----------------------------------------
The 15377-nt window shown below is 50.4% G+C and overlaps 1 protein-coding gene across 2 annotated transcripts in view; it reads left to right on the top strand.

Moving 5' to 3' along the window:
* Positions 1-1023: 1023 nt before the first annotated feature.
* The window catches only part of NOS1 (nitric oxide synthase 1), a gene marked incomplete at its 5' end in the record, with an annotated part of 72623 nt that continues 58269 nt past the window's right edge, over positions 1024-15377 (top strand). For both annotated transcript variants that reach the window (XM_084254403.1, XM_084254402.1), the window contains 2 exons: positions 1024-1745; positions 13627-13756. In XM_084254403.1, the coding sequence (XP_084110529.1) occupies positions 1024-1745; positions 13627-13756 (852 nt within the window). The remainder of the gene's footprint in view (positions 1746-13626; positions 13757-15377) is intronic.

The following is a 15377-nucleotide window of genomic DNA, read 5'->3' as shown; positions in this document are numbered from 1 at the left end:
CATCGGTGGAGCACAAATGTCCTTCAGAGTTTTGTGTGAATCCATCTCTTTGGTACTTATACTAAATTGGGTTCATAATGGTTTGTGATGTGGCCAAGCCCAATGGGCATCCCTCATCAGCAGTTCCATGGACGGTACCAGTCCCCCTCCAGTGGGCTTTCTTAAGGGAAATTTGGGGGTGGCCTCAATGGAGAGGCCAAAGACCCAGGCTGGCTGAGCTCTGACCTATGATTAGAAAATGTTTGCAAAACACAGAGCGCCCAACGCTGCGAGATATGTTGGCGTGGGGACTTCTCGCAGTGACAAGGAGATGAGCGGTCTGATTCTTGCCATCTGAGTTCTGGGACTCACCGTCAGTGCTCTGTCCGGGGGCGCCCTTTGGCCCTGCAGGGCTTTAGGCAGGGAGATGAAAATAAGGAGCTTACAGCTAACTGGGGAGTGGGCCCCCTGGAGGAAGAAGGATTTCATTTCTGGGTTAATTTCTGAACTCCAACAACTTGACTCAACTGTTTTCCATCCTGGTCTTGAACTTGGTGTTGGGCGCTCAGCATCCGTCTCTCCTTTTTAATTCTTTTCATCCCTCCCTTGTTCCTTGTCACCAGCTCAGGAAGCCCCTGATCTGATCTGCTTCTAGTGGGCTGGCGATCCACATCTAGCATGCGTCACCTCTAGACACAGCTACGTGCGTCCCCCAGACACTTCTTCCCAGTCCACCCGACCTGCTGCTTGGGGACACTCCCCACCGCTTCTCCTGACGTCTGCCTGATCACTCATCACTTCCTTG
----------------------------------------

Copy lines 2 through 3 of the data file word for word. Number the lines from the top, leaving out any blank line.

Moving 5' to 3' along the window:
* Positions 1-1023: 1023 nt before the first annotated feature.